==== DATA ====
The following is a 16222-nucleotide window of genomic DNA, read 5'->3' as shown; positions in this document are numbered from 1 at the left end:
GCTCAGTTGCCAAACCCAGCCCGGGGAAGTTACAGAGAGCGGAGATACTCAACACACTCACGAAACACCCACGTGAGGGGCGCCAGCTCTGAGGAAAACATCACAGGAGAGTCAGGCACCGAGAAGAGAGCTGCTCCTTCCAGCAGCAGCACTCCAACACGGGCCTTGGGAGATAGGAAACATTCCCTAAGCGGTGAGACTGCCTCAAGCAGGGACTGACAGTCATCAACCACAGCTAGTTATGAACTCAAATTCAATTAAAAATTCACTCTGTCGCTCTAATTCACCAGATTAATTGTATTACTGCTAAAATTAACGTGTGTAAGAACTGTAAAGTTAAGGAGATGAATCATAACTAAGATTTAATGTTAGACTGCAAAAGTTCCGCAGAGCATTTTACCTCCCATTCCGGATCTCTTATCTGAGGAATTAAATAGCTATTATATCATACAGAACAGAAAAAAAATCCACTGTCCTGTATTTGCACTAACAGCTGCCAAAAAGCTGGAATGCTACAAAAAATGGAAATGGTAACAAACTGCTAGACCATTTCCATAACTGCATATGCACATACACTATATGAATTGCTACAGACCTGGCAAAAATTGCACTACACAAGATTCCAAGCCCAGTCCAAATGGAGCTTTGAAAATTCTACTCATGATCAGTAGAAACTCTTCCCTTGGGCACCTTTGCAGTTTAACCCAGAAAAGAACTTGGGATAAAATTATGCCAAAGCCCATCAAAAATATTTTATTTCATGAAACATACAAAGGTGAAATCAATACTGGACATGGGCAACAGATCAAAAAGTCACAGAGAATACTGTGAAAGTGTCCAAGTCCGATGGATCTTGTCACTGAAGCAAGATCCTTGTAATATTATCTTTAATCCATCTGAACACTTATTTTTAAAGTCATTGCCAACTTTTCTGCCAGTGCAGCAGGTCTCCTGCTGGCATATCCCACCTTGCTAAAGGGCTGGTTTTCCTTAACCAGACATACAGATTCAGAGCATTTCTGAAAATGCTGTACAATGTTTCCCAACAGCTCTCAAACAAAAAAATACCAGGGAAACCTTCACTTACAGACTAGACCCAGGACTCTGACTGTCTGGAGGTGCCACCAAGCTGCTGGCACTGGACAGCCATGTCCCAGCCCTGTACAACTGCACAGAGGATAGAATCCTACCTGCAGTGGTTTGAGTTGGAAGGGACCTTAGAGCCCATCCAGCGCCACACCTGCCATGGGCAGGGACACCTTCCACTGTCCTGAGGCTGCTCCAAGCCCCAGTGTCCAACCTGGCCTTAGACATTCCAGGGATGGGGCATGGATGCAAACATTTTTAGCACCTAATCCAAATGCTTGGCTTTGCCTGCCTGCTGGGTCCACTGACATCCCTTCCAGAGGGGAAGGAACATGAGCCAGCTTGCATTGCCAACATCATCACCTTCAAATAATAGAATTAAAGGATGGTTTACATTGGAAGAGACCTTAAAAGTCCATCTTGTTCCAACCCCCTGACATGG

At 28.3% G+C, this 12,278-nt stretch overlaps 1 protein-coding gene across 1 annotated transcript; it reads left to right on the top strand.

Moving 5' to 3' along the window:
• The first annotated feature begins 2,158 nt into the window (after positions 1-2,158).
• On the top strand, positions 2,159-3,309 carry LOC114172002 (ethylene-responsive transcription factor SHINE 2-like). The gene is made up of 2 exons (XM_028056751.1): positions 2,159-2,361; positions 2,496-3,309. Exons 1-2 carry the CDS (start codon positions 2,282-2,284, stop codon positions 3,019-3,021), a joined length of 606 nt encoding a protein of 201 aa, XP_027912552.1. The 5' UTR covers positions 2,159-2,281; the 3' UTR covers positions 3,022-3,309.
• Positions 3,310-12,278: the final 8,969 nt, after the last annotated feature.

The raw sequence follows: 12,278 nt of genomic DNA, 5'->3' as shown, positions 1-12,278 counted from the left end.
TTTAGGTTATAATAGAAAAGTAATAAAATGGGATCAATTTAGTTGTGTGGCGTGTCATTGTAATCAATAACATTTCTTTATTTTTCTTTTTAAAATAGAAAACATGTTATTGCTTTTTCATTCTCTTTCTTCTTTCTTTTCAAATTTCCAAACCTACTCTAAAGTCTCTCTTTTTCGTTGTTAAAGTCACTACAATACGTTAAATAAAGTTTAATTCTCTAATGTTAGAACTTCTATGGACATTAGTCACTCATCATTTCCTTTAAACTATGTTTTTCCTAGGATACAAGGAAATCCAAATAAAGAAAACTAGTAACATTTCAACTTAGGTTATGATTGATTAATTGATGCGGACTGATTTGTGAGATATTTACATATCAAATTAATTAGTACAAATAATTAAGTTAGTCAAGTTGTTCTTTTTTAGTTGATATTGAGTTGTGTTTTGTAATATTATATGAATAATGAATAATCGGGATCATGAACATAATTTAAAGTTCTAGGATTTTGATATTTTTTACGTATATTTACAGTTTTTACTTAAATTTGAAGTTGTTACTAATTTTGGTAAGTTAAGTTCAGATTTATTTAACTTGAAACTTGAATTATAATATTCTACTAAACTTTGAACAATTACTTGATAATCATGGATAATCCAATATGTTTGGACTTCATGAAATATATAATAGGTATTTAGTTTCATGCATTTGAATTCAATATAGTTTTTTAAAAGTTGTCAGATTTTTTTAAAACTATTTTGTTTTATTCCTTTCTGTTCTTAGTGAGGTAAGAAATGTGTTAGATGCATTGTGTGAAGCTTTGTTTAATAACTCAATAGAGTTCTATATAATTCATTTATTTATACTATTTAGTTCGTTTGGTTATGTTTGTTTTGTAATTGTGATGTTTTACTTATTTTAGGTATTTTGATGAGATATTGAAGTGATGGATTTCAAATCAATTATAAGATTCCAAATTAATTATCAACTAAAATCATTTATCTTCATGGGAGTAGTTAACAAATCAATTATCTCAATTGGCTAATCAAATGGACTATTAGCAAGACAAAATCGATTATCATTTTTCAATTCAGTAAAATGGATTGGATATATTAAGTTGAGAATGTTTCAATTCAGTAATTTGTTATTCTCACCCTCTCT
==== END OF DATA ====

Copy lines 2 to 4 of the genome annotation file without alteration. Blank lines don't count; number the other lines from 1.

GCTCAGTTGCCAAACCCAGCCCGGGGAAGTTACAGAGAGCGGAGATACTCAACACACTCACGAAACACCCACGTGAGGGGCGCCAGCTCTGAGGAAAACATCACAGGAGAGTCAGGCACCGAGAAGAGAGCTGCTCCTTCCAGCAGCAGCACTCCAACACGGGCCTTGGGAGATAGGAAACATTCCCTAAGCGGTGAGACTGCCTCAAGCAGGGACTGACAGTCATCAACCACAGCTAGTTATGAACTCAAATTCAATTAAAAATTCACTCTGTCGCTCTAATTCACCAGATTAATTGTATTACTGCTAAAATTAACGTGTGTAAGAACTGTAAAGTTAAGGAGATGAATCATAACTAAGATTTAATGTTAGACTGCAAAAGTTCCGCAGAGCATTTTACCTCCCATTCCGGATCTCTTATCTGAGGAATTAAATAGCTATTATATCATACAGAACAGAAAAAAAATCCACTGTCCTGTATTTGCACTAACAGCTGCCAAAAAGCTGGAATGCTACAAAAAATGGAAATGGTAACAAACTGCTAGACCATTTCCATAACTGCATATGCACATACACTATATGAATTGCTACAGACCTGGCAAAAATTGCACTACACAAGATTCCAAGCCCAGTCCAAATGGAGCTTTGAAAATTCTACTCATGATCAGTAGAAACTCTTCCCTTGGGCACCTTTGCAGTTTAACCCAGAAAAGAACTTGGGATAAAATTATGCCAAAGCCCATCAAAAATATTTTATTTCATGAAACATACAAAGGTGAAATCAATACTGGACATGGGCAACAGATCAAAAAGTCACAGAGAATACTGTGAAAGTGTCCAAGTCCGATGGATCTTGTCACTGAAGCAAGATCCTTGTAATATTATCTTTAATCCATCTGAACACTTATTTTTAAAGTCATTGCCAACTTTTCTGCCAGTGCAGCAGGTCTCCTGCTGGCATATCCCACCTTGCTAAAGGGCTGGTTTTCCTTAACCAGACATACAGATTCAGAGCATTTCTGAAAATGCTGTACAATGTTTCCCAACAGCTCTCAAACAAAAAAATACCAGGGAAACCTTCACTTACAGACTAGACCCAGGACTCTGACTGTCTGGAGGTGCCACCAAGCTGCTGGCACTGGACAGCCATGTCCCAGCCCTGTACAACTGCACAGAGGATAGAATCCTACCTGCAGTGGTTTGAGTTGGAAGGGACCTTAGAGCCCATCCAGCGCCACACCTGCCATGGGCAGGGACACCTTCCACTGTCCTGAGGCTGCTCCAAGCCCCAGTGTCCAACCTGGCCTTAGACATTCCAGGGATGGGGCATGGATGCAAACATTTTTAGCACCTAATCCAAATGCTTGGCTTTGCCTGCCTGCTGGGTCCACTGACATCCCTTCCAGAGGGGAAGGAACATGAGCCAGCTTGCATTGCCAACATCATCACCTTCAAATAATAGAATTAAAGGATGGTTTACATTGGAAGAGACCTTAAAAGTCCATCTTGTTCCAACCCCCTGACATGG

At 28.3% G+C, this 12,278-nt stretch overlaps 1 protein-coding gene across 1 annotated transcript; it reads left to right on the top strand.

Moving 5' to 3' along the window: